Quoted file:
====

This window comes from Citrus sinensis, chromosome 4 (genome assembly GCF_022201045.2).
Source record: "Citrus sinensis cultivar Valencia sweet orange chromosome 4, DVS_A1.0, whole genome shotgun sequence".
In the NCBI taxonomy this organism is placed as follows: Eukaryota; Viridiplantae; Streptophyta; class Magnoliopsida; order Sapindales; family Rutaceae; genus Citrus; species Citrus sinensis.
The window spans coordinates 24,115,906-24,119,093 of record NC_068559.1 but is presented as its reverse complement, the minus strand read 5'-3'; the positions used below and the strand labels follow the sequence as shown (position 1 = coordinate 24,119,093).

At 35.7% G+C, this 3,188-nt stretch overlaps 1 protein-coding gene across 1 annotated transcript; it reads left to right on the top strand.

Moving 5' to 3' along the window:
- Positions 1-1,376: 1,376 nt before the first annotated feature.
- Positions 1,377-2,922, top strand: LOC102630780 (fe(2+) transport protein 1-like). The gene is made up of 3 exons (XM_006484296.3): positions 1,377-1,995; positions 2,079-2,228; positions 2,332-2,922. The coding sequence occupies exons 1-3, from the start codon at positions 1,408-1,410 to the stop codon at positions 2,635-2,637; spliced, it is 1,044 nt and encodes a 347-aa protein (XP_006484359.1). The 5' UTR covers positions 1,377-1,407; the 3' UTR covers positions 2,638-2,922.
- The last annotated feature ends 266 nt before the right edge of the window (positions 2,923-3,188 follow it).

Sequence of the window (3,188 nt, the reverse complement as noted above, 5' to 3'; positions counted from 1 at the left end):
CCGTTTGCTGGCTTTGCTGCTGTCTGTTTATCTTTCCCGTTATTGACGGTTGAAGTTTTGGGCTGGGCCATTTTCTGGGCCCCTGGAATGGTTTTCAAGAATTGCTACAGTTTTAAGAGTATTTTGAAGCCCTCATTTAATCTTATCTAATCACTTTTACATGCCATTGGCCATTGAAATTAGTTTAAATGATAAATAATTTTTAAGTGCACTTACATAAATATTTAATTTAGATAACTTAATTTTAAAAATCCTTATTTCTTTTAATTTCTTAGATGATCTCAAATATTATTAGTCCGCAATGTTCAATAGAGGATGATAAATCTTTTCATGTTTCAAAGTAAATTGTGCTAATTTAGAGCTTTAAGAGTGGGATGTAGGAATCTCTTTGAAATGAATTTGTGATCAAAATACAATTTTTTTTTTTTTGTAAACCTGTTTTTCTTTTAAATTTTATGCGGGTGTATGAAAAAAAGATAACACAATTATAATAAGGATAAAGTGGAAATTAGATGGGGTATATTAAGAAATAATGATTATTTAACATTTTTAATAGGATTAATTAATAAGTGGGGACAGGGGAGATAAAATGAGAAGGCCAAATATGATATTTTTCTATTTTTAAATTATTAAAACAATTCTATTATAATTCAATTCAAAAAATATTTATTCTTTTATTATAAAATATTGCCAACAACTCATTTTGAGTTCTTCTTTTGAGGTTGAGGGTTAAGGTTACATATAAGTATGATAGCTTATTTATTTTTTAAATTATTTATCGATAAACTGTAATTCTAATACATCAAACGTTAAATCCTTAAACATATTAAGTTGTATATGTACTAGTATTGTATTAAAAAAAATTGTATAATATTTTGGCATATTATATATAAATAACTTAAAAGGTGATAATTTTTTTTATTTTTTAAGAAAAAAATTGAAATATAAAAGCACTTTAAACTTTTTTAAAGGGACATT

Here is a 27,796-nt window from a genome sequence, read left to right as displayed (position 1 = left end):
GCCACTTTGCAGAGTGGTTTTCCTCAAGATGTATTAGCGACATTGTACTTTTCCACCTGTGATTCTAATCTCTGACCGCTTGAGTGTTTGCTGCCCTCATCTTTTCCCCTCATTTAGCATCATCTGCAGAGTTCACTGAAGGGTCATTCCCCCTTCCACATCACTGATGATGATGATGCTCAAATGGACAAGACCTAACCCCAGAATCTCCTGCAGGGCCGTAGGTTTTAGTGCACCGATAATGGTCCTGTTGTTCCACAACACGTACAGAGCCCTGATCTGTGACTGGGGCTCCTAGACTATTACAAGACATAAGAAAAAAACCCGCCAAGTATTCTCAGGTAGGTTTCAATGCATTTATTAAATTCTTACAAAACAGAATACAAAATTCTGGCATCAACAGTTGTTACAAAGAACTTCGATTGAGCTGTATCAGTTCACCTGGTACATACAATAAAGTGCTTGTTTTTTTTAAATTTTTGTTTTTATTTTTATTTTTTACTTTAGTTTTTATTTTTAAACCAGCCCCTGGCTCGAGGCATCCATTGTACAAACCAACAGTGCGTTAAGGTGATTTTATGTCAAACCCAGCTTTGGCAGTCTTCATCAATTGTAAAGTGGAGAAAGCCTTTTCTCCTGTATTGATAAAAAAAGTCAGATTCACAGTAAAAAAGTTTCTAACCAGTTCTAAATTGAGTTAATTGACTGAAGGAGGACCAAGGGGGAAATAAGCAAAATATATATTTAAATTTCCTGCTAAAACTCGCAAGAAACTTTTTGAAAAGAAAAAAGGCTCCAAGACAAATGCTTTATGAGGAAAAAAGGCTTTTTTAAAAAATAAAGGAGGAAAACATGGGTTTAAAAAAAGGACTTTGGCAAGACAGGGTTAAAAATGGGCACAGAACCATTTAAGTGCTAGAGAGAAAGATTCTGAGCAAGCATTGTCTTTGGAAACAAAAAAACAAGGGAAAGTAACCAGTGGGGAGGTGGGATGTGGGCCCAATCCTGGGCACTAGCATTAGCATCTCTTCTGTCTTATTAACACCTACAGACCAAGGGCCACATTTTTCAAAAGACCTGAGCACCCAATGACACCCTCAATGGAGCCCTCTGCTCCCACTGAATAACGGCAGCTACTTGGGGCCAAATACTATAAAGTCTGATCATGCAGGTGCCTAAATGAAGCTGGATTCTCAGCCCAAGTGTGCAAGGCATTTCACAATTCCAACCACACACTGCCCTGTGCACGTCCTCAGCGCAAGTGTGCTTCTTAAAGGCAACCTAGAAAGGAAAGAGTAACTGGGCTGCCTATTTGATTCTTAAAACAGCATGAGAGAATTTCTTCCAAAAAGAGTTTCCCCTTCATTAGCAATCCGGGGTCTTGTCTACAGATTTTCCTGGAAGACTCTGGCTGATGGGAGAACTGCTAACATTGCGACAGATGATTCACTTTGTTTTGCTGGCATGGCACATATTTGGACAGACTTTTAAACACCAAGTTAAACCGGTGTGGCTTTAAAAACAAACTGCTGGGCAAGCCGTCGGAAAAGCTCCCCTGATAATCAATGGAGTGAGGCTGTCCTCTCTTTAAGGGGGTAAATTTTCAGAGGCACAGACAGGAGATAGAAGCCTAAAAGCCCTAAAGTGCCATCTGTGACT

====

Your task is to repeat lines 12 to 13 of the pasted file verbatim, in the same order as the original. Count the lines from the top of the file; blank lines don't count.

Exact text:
Here is a 27,796-nt window from a genome sequence, read left to right as displayed (position 1 = left end):
GCCACTTTGCAGAGTGGTTTTCCTCAAGATGTATTAGCGACATTGTACTTTTCCACCTGTGATTCTAATCTCTGACCGCTTGAGTGTTTGCTGCCCTCATCTTTTCCCCTCATTTAGCATCATCTGCAGAGTTCACTGAAGGGTCATTCCCCCTTCCACATCACTGATGATGATGATGCTCAAATGGACAAGACCTAACCCCAGAATCTCCTGCAGGGCCGTAGGTTTTAGTGCACCGATAATGGTCCTGTTGTTCCACAACACGTACAGAGCCCTGATCTGTGACTGGGGCTCCTAGACTATTACAAGACATAAGAAAAAAACCCGCCAAGTATTCTCAGGTAGGTTTCAATGCATTTATTAAATTCTTACAAAACAGAATACAAAATTCTGGCATCAACAGTTGTTACAAAGAACTTCGATTGAGCTGTATCAGTTCACCTGGTACATACAATAAAGTGCTTGTTTTTTTTAAATTTTTGTTTTTATTTTTATTTTTTACTTTAGTTTTTATTTTTAAACCAGCCCCTGGCTCGAGGCATCCATTGTACAAACCAACAGTGCGTTAAGGTGATTTTATGTCAAACCCAGCTTTGGCAGTCTTCATCAATTGTAAAGTGGAGAAAGCCTTTTCTCCTGTATTGATAAAAAAAGTCAGATTCACAGTAAAAAAGTTTCTAACCAGTTCTAAATTGAGTTAATTGACTGAAGGAGGACCAAGGGGGAAATAAGCAAAATATATATTTAAATTTCCTGCTAAAACTCGCAAGAAACTTTTTGAAAAGAAAAAAGGCTCCAAGACAAATGCTTTATGAGGAAAAAAGGCTTTTTTAAAAAATAAAGGAGGAAAACATGGGTTTAAAAAAAGGACTTTGGCAAGACAGGGTTAAAAATGGGCACAGAACCATTTAAGTGCTAGAGAGAAAGATTCTGAGCAAGCATTGTCTTTGGAAACAAAAAAACAAGGGAAAGTAACCAGTGGGGAGGTGGGATGTGGGCCCAATCCTGGGCACTAGCATTAGCATCTCTTCTGTCTTATTAACACCTACAGACCAAGGGCCACATTTTTCAAAAGACCTGAGCACCCAATGACACCCTCAATGGAGCCCTCTGCTCCCACTGAATAACGGCAGCTACTTGGGGCCAAATACTATAAAGTCTGATCATGCAGGTGCCTAAATGAAGCTGGATTCTCAGCCCAAGTGTGCAAGGCATTTCACAATTCCAACCACACACTGCCCTGTGCACGTCCTCAGCGCAAGTGTGCTTCTTAAAGGCAACCTAGAAAGGAAAGAGTAACTGGGCTGCCTATTTGATTCTTAAAACAGCATGAGAGAATTTCTTCCAAAAAGAGTTTCCCCTTCATTAGCAATCCGGGGTCTTGTCTACAGATTTTCCTGGAAGACTCTGGCTGATGGGAGAACTGCTAACATTGCGACAGATGATTCACTTTGTTTTGCTGGCATGGCACATATTTGGACAGACTTTTAAACACCAAGTTAAACCGGTGTGGCTTTAAAAACAAACTGCTGGGCAAGCCGTCGGAAAAGCTCCCCTGATAATCAATGGAGTGAGGCTGTCCTCTCTTTAAGGGGGTAAATTTTCAGAGGCACAGACAGGAGATAGAAGCCTAAAAGCCCTAAAGTGCCATCTGTGACT